Not an Ursus arctos sighting, but a Bears Head nonetheless

Close-up image of Bears Head mushroom.
Bears Head mushroom (Hericium abietis): fungus or frozen waterfall?

My husband is a bit obsessed with spotting a brown bear in the wild and has been a tad disappointed that our last few trips to Alaska have yielded only viewings of bears in Sitka’s bear sanctuary. While I love knowing that places exist where bears can still be bears, I’d rather see no bears than a “bad bear” (about which subject there seem to be endless stories and perhaps a few tall tales).

All of which is to say that I was OK with seeing only a Bears Head mushroom (Hericium abietis). We spotted this beauty on a short hike through a coastal forest populated mainly by hemlocks and Sitka spruce. (Full disclosure: We did see bear sign near the trail and have heard stories about bear encounters along a nearby trail. Hey, it’s Baranof Island, which is famous for its high concentrations of coastal brown bears.)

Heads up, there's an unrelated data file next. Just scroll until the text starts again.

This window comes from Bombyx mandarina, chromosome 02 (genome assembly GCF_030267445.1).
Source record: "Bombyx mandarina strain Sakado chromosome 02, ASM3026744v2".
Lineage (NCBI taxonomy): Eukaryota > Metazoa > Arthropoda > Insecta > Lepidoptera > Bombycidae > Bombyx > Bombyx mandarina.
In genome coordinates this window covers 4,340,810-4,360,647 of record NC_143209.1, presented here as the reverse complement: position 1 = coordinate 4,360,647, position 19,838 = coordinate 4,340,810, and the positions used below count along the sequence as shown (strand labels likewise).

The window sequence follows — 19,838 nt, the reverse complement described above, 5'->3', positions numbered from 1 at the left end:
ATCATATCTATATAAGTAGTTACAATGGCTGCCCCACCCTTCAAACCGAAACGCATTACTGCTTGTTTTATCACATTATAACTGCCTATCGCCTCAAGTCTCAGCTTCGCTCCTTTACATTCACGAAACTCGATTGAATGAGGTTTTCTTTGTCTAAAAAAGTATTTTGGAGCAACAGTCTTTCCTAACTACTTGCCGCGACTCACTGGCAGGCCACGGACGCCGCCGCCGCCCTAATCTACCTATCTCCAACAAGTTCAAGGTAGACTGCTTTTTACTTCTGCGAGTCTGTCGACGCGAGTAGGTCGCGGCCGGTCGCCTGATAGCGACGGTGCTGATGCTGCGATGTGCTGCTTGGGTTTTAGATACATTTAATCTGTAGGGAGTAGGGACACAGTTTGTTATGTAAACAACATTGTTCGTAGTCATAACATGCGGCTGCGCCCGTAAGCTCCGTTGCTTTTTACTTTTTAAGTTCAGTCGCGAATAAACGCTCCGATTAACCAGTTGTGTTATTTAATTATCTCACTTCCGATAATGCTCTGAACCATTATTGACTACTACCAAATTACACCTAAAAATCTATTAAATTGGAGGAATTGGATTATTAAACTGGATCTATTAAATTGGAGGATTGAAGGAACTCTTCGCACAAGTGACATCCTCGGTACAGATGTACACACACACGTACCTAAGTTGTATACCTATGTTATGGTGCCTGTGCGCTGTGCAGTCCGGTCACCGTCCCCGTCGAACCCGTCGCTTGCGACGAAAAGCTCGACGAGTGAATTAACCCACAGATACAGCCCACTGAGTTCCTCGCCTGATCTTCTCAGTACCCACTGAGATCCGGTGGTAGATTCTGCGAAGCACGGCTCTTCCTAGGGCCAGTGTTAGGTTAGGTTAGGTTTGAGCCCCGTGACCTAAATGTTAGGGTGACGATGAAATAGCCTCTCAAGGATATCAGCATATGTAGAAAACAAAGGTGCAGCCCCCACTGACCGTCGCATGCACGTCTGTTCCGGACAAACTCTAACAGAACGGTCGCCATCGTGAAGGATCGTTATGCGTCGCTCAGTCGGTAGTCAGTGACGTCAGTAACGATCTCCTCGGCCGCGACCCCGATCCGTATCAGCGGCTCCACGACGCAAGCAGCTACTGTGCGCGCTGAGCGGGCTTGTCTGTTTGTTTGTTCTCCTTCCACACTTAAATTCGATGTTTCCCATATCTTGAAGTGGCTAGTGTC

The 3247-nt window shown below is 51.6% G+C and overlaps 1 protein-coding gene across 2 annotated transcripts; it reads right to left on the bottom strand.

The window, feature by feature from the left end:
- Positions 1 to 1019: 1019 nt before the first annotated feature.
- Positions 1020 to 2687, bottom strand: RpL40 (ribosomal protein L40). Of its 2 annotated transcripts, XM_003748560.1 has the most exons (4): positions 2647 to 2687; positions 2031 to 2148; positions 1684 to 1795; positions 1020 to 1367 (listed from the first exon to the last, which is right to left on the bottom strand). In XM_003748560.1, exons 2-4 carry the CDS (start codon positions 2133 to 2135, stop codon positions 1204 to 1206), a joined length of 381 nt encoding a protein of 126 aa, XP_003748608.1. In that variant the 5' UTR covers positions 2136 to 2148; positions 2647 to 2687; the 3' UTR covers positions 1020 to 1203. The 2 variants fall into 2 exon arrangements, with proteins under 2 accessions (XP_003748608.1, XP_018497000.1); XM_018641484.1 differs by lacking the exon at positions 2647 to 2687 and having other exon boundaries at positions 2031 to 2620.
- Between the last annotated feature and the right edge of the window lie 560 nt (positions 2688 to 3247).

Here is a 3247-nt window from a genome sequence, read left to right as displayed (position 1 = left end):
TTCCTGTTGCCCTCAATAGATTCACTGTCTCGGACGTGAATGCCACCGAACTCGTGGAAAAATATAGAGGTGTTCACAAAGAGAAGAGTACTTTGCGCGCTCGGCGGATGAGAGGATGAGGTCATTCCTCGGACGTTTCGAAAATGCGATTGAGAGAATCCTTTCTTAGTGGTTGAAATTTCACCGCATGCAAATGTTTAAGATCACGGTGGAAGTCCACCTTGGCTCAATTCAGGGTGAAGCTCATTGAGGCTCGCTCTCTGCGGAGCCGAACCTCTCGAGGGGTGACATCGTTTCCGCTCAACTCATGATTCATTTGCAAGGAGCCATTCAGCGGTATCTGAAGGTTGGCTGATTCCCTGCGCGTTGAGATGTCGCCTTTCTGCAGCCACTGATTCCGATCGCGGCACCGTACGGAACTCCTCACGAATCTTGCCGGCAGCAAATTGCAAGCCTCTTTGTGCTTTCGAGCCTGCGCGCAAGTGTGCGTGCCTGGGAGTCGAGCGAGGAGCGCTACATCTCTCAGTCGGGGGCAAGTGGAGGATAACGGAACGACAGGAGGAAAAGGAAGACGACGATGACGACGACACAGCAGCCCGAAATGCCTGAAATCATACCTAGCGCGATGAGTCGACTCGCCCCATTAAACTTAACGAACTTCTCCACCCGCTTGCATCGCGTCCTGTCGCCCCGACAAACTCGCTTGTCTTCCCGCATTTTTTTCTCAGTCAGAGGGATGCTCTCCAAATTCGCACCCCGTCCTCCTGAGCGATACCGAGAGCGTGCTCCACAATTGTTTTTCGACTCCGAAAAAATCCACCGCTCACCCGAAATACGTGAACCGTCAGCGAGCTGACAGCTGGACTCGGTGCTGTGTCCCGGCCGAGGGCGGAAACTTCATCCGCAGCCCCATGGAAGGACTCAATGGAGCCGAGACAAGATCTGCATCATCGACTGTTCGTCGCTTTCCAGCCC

Unfortunately, I was so excited about the mushroom itself that I didn’t photograph the substrate, but this species prefers conifer logs, unlike other hericiums such as the Lions Mane (H. erinaceus) that occur on hardwoods.

According to David Arora, this mushroom fruits on the same log year after year, so once you’ve found a spot, remember it!

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